Hot Feminist – Polly Vernon
I really wanted to start reading more about topics that interest me, like gender politics and feminism. Especially because I consider myself a feminist, but very rarely read academic or non fiction texts about feminism. Also because declaring that you’re a feminist on the internet scares the crap out of me, so I would like to be able to get to a point where I am so well read on the subject that I can do it with confidence and take down all the fools who dare question it. Because if you believe that feminism is a hatred of men rather than a vision of equality for everyone no matter what your gender is (which extends to those of many, non specific and transgenders as well as people of multiple races and creeds) then you probably are a bit of a fool. So, I grabbed this when I saw it advertised on bookbridgr (thanks guys for sending it to me) it’s just a shame that this wasn’t the feminist experience I was looking for.
Hot (adj.) : (Of a person) Attractive ‘a hot chick’
Fem-i-n-ist (n.) : A person who supports feminism, the movement that advocates equal rights for women
Polly Vernon, Grazia columnist, Times feature writer (hair-flicker, Brazilian-waxer, jeans obsessive, outrageous flirt) presents a brave new perspective on feminism.
Drawing on her dedicated, life-long pursuit of hotness – having dismissed many of the rules on ‘good’ feminism at some point in the early 90s – she’ll teach you everything you ever wanted to know about being a feminist when you care about how you look. When part of your brain is constantly monologuing on fashion. When you check out your own reflection in every reflective surface. When your depilation practices are pretty much out of control. When you just really want to be fancied.
Hot Feminist is based on a principle of non-judgment (because there’s enough already), honesty about how often we mess this up, and empowerment through looks. Part memoir, part road map, it’s a rolling, raucous rejection of all those things we’re convinced we shouldn’t think / wear/ feel/ say/ buy/ want – and a celebration of all the things we can.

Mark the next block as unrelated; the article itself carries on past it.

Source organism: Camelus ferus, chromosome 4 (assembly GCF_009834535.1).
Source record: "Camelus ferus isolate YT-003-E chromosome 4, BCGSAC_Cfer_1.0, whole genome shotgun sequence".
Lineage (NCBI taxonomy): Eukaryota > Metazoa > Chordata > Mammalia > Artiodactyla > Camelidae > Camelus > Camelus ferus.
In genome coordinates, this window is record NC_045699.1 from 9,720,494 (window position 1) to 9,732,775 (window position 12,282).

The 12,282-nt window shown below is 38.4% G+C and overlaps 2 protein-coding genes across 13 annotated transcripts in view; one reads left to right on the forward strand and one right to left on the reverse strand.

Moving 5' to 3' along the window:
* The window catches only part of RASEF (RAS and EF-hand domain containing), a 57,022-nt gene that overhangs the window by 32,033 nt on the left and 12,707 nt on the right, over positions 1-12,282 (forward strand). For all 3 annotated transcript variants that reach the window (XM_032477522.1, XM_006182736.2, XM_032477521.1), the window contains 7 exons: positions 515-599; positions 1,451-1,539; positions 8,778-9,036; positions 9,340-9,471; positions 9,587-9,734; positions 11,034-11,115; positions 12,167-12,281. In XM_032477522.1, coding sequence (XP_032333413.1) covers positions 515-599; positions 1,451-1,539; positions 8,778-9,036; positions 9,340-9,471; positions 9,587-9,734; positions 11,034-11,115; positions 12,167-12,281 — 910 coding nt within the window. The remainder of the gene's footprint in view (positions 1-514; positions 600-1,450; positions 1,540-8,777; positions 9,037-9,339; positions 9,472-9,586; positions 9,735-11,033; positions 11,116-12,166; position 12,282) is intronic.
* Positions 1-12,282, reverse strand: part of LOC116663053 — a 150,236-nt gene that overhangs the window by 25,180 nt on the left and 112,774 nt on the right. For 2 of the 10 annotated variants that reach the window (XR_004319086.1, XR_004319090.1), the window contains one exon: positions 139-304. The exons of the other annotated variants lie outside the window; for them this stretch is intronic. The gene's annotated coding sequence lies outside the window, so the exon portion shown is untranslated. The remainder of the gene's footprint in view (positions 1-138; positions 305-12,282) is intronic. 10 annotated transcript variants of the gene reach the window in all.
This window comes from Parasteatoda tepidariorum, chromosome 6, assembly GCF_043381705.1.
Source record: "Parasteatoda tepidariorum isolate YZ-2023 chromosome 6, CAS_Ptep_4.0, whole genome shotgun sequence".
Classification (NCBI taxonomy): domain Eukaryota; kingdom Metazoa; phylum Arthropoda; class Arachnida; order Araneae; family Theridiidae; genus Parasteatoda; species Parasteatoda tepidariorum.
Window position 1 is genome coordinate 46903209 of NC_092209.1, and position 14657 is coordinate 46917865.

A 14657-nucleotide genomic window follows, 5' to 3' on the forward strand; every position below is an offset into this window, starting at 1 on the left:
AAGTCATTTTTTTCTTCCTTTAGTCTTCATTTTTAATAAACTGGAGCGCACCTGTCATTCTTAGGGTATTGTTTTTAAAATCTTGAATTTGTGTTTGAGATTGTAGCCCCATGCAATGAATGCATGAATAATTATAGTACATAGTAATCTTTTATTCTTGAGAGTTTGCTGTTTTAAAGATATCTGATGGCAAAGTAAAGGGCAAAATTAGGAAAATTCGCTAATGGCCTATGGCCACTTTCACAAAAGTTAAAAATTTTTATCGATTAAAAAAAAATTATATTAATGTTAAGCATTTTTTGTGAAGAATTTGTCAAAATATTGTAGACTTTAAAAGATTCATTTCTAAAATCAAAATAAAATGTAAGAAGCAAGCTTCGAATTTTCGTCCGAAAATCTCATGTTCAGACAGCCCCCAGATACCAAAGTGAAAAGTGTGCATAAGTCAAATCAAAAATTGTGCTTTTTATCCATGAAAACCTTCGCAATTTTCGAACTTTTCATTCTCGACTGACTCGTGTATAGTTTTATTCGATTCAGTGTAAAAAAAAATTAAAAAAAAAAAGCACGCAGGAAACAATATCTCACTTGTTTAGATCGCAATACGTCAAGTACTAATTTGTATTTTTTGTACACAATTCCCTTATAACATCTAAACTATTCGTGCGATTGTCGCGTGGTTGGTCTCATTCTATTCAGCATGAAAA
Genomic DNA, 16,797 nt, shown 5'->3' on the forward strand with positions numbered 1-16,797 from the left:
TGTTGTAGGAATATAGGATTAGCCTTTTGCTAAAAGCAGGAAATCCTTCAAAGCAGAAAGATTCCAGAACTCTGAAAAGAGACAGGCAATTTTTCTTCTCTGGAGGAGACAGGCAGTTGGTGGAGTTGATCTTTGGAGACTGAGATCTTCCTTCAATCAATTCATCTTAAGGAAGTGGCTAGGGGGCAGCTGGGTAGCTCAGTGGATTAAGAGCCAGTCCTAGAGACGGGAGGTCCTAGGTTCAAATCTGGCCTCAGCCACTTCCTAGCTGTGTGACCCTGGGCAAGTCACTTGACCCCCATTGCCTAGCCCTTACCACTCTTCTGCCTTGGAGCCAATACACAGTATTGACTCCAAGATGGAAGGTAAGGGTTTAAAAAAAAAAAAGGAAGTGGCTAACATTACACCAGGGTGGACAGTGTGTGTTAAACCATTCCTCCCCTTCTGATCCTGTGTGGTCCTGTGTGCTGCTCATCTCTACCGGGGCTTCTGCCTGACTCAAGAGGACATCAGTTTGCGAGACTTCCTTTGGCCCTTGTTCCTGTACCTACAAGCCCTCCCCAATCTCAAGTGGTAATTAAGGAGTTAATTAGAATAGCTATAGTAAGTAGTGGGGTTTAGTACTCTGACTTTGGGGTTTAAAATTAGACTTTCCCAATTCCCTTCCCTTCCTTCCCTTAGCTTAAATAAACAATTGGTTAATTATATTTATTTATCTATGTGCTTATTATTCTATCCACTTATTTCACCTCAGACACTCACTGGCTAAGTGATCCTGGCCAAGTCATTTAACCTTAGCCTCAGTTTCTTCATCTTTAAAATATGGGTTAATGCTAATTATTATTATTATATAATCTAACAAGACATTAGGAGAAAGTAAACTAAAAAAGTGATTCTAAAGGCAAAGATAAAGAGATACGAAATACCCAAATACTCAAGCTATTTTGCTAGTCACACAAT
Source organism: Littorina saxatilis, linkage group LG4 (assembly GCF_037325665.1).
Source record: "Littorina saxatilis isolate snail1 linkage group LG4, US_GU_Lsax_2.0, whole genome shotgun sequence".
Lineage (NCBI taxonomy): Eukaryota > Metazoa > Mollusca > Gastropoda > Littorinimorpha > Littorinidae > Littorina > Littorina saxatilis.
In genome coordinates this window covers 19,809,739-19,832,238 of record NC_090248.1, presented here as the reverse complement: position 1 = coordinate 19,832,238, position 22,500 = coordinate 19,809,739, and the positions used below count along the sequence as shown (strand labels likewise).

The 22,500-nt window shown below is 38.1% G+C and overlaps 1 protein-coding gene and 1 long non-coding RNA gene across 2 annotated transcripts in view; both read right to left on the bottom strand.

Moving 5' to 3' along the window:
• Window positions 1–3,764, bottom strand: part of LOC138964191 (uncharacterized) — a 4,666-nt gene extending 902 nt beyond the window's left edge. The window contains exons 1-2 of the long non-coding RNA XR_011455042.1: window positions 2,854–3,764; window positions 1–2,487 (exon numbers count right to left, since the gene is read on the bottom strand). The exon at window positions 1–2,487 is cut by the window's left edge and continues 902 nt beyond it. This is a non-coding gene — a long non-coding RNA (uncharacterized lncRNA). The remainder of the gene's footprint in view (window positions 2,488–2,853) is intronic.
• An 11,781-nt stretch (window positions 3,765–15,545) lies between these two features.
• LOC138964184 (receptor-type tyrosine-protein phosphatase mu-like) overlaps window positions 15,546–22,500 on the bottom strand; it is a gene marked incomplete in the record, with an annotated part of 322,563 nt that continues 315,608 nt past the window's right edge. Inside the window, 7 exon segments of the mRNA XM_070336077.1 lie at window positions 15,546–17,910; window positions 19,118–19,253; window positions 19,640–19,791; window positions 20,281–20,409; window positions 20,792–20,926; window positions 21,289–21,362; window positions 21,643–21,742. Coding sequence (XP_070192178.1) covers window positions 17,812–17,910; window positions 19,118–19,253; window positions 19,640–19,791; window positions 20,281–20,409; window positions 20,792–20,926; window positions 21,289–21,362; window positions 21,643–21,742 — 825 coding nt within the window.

It is modern feminism, with style, without judgment.
Is it modern feminism though? Because like, I always understood that feminism meant equality for all genders and that the point of it was to stop the disrespect associated with ‘feminine’ traits etc. I didn’t realise that people actually found it difficult to enjoy femininity and also be a feminist. Like, if you’re into make up, wear it. Who gives a crap? Are you a guy? Are you a girl? Are you another gender entirely? You think eyeliner makes your eyes poppin’ and you want them to look hella good while also being a pro at your job and stuff – you go for it. Here’s an example in the form of a story. A little while ago the band Twenty One Pilots performed on TV, one of them, Tyler, wore a long coat and a pair of shorts. At the end of the performance, Sacha Baron Cohen, who was in character to promote his film, Grimsby (for those that don’t know, he rarely appears at anything as his actual self) criticised Tyler for wearing a dress. People laughed. Yes, it was a joke, all done in jest presumably showing that Sacha Baron Cohen is actually taking the piss out of ignorant people, either way, the fact that someone identifying as a man apparently wearing a dress is funny in any way is exactly why we all need feminism, its not just about women. Apparently though, the idea of enjoying femininity whilst being a feminist is something that troubles Polly Vernon as this entire book is basically her very patronisingly explaining that she likes men, high heels and red lipstick, but she also cares about equality. Like… yeah, fine, but there are many more wider issues that can be discussed here.